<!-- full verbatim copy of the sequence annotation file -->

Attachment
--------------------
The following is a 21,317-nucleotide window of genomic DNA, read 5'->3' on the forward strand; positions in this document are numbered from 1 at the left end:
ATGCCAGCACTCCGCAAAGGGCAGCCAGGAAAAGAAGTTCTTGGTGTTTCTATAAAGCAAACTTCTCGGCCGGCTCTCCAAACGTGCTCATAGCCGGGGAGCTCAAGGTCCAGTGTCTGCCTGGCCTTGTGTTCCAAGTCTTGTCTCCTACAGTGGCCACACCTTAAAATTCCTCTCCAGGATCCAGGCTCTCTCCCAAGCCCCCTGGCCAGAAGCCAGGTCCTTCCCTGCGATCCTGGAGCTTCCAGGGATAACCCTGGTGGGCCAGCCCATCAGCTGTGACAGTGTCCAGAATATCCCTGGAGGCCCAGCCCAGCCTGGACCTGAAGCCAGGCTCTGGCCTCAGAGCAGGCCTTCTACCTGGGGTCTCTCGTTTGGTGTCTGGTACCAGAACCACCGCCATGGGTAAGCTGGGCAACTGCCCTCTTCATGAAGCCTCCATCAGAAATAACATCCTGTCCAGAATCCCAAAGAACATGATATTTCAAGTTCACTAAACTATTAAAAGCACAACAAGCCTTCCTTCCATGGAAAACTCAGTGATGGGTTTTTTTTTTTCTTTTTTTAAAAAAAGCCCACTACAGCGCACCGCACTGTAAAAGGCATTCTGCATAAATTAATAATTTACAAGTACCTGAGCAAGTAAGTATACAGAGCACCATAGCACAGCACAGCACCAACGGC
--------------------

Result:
The following is a 21,317-nucleotide window of genomic DNA, read 5'->3' on the forward strand; positions in this document are numbered from 1 at the left end:
ATGCCAGCACTCCGCAAAGGGCAGCCAGGAAAAGAAGTTCTTGGTGTTTCTATAAAGCAAACTTCTCGGCCGGCTCTCCAAACGTGCTCATAGCCGGGGAGCTCAAGGTCCAGTGTCTGCCTGGCCTTGTGTTCCAAGTCTTGTCTCCTACAGTGGCCACACCTTAAAATTCCTCTCCAGGATCCAGGCTCTCTCCCAAGCCCCCTGGCCAGAAGCCAGGTCCTTCCCTGCGATCCTGGAGCTTCCAGGGATAACCCTGGTGGGCCAGCCCATCAGCTGTGACAGTGTCCAGAATATCCCTGGAGGCCCAGCCCAGCCTGGACCTGAAGCCAGGCTCTGGCCTCAGAGCAGGCCTTCTACCTGGGGTCTCTCGTTTGGTGTCTGGTACCAGAACCACCGCCATGGGTAAGCTGGGCAACTGCCCTCTTCATGAAGCCTCCATCAGAAATAACATCCTGTCCAGAATCCCAAAGAACATGATATTTCAAGTTCACTAAACTATTAAAAGCACAACAAGCCTTCCTTCCATGGAAAACTCAGTGATGGGTTTTTTTTTTTCTTTTTTTAAAAAAAGCCCACTACAGCGCACCGCACTGTAAAAGGCATTCTGCATAAATTAATAATTTACAAGTACCTGAGCAAGTAAGTATACAGAGCACCATAGCACAGCACAGCACCAACGGC